double p1 = (hours * 1.5 * salary) - (4 * salary);

//In the case where the TA works for less than 8 hours,
//subtract all the extra so that ultimately, pay = salary * hours
double p2 = (hours * 0.5 * salary) - (4 * salary);

//When theres no overtime worked, m equals to 1.
//When there are overtime hours, m is equals to 0.
int m = (8 + 7) / (hours + 7);

//When there are overtime hours, pay is simply equal to p1.
//When there are no overtime hours, p2 is subtracted from p1.
return p1 - m*p2;
}
``````
• This solution wont work if hours = 0, m will be 2 then – Sameer Hussain Feb 13 '17 at 20:52

A solution which does not use any conditional(implicit or explicit)

Practically, you need to calculate `hours * rate` but if you have overtime then you need to add a bonus of the form `overtime_hours * overtime_rate`

in pseudo-code:

``````//you need to return:
hours * rate + is_overtime * overtime_time * overtime_rate
``````

where

``````is_overtime = ceiling ( x / (x+1))  # this will be zero when x == 0, in rest 1
x = integer_division(hours, 8)   # x == 0 if no overtime, in rest a positive integer
overtime_time = hours - 8
overtime_rate = (1.5 - 1) * rate = 0.5 * rate
``````
``````(((hours/8)-1)*8 + hours%8)*salary*0.5 + (hours*salary)
overtime*salary*0.5 + (hours*salary)

(((   11/8 -1)*8 +    11%8)*     4*0.5 + (   11*     4) = 50
((      1  -1)*8 +       3)*         2 +             44 = 50
((          0)*8 +       3)*         2 +             44 = 50
((             0 +       3)*         2 +             44 = 50
6 +             44 = 50
``````

So suppose we have (17 hours, 4 salary)

``````(((17/8)-1)*8 + 17%8)*4*0.5 + 17*4 = 86
(    (2 -1)*8 +    1)*4*0.5 +   68 = 86
(8 +    1)*2     +   68 = 86
9*2     +   68 = 86
18     +   68 = 86
``````

17-8=9 is overtime

9*4*1.5 + 8*4 = 9*6 + 32 = 54 + 32 = 86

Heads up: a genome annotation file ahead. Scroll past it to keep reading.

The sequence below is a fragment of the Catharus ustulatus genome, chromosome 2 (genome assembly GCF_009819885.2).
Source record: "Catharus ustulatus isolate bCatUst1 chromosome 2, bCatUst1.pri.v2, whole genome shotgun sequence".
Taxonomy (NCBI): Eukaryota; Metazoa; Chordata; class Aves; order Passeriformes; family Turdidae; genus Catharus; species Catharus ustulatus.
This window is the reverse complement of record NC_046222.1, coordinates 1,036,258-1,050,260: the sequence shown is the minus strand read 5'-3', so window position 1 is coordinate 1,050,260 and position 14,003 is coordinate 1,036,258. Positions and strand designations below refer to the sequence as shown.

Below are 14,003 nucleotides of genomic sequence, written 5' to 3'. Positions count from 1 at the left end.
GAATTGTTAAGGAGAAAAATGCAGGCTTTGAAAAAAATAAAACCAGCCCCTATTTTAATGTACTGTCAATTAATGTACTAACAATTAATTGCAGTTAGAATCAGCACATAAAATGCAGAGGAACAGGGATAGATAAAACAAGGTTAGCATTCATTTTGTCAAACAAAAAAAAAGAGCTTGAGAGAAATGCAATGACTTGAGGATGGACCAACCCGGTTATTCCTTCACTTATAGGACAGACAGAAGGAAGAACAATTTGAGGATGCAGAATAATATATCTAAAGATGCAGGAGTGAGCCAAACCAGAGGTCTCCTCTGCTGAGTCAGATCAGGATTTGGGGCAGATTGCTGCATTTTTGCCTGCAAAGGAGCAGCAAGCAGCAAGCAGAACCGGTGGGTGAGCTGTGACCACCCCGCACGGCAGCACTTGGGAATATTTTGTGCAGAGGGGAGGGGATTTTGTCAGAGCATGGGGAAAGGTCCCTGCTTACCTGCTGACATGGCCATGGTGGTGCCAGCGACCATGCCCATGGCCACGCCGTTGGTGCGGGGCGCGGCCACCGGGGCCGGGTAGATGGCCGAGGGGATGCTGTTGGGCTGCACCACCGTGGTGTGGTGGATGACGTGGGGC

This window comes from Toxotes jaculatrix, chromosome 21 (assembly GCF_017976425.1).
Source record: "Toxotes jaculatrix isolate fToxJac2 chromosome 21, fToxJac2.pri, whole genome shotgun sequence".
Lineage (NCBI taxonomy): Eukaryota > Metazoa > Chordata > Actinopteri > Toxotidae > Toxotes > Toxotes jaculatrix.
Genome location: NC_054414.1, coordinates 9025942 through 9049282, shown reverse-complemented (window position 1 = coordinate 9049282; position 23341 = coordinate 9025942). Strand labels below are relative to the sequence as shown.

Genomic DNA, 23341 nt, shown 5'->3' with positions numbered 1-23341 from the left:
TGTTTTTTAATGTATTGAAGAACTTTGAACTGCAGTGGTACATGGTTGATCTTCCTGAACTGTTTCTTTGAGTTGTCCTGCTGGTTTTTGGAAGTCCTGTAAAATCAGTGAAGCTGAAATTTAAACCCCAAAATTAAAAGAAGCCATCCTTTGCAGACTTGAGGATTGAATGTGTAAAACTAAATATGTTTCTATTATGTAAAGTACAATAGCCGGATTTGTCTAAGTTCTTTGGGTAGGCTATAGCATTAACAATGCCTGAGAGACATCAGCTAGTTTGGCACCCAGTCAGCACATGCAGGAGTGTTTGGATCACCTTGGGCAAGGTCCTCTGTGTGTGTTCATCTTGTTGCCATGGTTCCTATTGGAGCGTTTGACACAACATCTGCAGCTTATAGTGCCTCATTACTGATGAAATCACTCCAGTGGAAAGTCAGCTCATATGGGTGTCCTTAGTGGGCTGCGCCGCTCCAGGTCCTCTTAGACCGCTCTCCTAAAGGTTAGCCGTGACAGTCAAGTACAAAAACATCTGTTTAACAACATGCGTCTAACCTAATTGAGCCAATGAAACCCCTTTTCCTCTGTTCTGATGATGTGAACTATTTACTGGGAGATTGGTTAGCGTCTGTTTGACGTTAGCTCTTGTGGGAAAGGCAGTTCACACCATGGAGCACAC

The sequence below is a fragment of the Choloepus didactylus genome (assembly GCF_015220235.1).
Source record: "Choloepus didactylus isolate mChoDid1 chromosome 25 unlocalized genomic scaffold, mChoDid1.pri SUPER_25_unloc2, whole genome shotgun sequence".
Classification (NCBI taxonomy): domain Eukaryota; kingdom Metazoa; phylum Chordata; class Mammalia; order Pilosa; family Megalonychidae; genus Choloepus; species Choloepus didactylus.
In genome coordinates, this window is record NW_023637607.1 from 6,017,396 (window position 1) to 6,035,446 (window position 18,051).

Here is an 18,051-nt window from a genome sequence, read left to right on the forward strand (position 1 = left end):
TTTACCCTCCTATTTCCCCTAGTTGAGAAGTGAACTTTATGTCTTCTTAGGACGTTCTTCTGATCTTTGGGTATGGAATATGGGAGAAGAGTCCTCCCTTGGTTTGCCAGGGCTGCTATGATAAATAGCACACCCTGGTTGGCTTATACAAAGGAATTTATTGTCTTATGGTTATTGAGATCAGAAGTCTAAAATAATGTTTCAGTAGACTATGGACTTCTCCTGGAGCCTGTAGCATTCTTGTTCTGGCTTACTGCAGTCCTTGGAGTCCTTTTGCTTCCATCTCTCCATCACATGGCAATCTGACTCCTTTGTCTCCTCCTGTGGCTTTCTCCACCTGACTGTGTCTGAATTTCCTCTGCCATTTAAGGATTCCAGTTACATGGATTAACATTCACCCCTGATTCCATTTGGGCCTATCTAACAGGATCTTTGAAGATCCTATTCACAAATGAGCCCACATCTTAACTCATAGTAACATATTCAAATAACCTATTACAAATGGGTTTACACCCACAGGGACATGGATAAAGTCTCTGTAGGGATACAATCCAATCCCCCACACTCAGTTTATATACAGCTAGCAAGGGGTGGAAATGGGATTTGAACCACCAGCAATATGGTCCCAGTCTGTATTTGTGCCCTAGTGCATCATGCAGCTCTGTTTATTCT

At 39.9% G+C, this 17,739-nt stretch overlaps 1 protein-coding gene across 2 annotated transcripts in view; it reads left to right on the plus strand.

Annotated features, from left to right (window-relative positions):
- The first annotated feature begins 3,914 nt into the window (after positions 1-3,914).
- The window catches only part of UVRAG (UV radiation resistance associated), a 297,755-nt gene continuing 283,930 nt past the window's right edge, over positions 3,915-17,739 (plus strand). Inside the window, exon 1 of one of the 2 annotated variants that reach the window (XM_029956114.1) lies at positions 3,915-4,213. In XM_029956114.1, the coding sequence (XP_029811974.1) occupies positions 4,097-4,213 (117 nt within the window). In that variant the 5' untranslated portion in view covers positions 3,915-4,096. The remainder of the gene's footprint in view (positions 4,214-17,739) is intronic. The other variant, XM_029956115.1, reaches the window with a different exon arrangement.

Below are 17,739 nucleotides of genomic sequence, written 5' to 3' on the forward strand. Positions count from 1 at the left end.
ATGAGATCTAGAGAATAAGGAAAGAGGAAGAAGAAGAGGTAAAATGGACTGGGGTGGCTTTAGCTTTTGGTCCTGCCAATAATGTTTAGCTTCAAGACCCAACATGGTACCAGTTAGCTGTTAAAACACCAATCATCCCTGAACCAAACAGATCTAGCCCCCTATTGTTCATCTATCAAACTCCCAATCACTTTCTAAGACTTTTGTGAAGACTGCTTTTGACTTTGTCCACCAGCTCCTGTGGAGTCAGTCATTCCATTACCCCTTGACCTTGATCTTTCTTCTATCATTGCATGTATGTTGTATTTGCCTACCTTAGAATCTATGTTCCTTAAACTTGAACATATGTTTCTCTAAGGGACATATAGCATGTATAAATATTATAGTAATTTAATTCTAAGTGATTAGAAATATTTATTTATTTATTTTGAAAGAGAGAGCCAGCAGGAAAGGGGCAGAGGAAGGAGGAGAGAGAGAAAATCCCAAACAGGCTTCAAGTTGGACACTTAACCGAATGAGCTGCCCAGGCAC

• What if hours was more than 15 ? There would be no overpay for at least 8 hours. – Jorn Vernee Aug 31 '16 at 21:36
• This is the only answer that is not using indirect if. For & While both have embedded if condition – user3885927 Aug 31 '16 at 21:37
• @JornVernee, good catch! – user3885927 Aug 31 '16 at 21:38
• So, what if `hours` was less than 8, they would get negative overpay. – Jorn Vernee Aug 31 '16 at 21:47
• @JornVernee takes a look on this :-) – Sergey Morozov Aug 31 '16 at 22:14

You could creatively use a while statement as an if statement

``````while(hours > 8){
return ((hours - 8) * salary * 1.5) + (8 * salary);
}
return hours * salary;
``````

Plenty of good and more efficient answers already, but here's another simple option using a while loop and the ternary operator:

``````double pay = 0.0;

while(hours > 0){
pay += hours > 8 ? wage * 1.5 : wage;
hours--;
}
return pay;
``````

Using `tanh` to decide whether the `hours` are below `8` or not:

``````public static double pay (double salary, int hours) {
int decider = (int)(tanh(hours - 8) / 2 + 1);

double overtimeCompensation = 1.5;
double result = salary * (hours * (1 - decider) + (8 + (hours - 8) * overtimeCompensation) * decider);